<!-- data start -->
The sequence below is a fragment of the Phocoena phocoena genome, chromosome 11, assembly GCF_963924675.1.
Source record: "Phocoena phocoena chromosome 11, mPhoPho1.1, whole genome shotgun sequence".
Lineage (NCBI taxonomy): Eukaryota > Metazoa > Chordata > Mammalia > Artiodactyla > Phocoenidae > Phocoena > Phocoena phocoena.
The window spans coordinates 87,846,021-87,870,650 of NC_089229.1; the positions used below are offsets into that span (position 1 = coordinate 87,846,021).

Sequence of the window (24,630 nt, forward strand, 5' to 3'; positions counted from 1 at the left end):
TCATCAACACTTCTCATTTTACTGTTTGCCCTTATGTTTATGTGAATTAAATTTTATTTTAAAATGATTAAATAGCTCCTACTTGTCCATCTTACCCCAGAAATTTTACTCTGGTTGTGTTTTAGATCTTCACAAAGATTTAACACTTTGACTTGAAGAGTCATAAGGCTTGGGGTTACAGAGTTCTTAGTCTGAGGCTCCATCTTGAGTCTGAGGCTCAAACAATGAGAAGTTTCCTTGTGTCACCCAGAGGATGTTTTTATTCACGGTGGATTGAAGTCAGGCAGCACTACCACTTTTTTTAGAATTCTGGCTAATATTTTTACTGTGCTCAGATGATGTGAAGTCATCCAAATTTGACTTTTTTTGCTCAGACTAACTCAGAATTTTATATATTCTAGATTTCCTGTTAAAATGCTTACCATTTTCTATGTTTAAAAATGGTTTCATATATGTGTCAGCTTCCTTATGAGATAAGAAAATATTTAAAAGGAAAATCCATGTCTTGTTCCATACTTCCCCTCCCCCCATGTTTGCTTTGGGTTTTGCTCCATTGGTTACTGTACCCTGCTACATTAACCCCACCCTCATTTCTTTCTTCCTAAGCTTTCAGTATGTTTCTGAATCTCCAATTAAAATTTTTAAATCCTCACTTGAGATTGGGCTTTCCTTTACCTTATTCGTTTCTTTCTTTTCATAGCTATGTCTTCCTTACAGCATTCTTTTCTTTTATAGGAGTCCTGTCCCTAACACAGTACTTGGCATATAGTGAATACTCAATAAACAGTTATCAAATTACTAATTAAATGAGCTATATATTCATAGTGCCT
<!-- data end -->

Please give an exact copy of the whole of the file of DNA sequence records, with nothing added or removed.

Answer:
The sequence below is a fragment of the Phocoena phocoena genome, chromosome 11, assembly GCF_963924675.1.
Source record: "Phocoena phocoena chromosome 11, mPhoPho1.1, whole genome shotgun sequence".
Lineage (NCBI taxonomy): Eukaryota > Metazoa > Chordata > Mammalia > Artiodactyla > Phocoenidae > Phocoena > Phocoena phocoena.
The window spans coordinates 87,846,021-87,870,650 of NC_089229.1; the positions used below are offsets into that span (position 1 = coordinate 87,846,021).

Sequence of the window (24,630 nt, forward strand, 5' to 3'; positions counted from 1 at the left end):
TCATCAACACTTCTCATTTTACTGTTTGCCCTTATGTTTATGTGAATTAAATTTTATTTTAAAATGATTAAATAGCTCCTACTTGTCCATCTTACCCCAGAAATTTTACTCTGGTTGTGTTTTAGATCTTCACAAAGATTTAACACTTTGACTTGAAGAGTCATAAGGCTTGGGGTTACAGAGTTCTTAGTCTGAGGCTCCATCTTGAGTCTGAGGCTCAAACAATGAGAAGTTTCCTTGTGTCACCCAGAGGATGTTTTTATTCACGGTGGATTGAAGTCAGGCAGCACTACCACTTTTTTTAGAATTCTGGCTAATATTTTTACTGTGCTCAGATGATGTGAAGTCATCCAAATTTGACTTTTTTTGCTCAGACTAACTCAGAATTTTATATATTCTAGATTTCCTGTTAAAATGCTTACCATTTTCTATGTTTAAAAATGGTTTCATATATGTGTCAGCTTCCTTATGAGATAAGAAAATATTTAAAAGGAAAATCCATGTCTTGTTCCATACTTCCCCTCCCCCCATGTTTGCTTTGGGTTTTGCTCCATTGGTTACTGTACCCTGCTACATTAACCCCACCCTCATTTCTTTCTTCCTAAGCTTTCAGTATGTTTCTGAATCTCCAATTAAAATTTTTAAATCCTCACTTGAGATTGGGCTTTCCTTTACCTTATTCGTTTCTTTCTTTTCATAGCTATGTCTTCCTTACAGCATTCTTTTCTTTTATAGGAGTCCTGTCCCTAACACAGTACTTGGCATATAGTGAATACTCAATAAACAGTTATCAAATTACTAATTAAATGAGCTATATATTCATAGTGCCT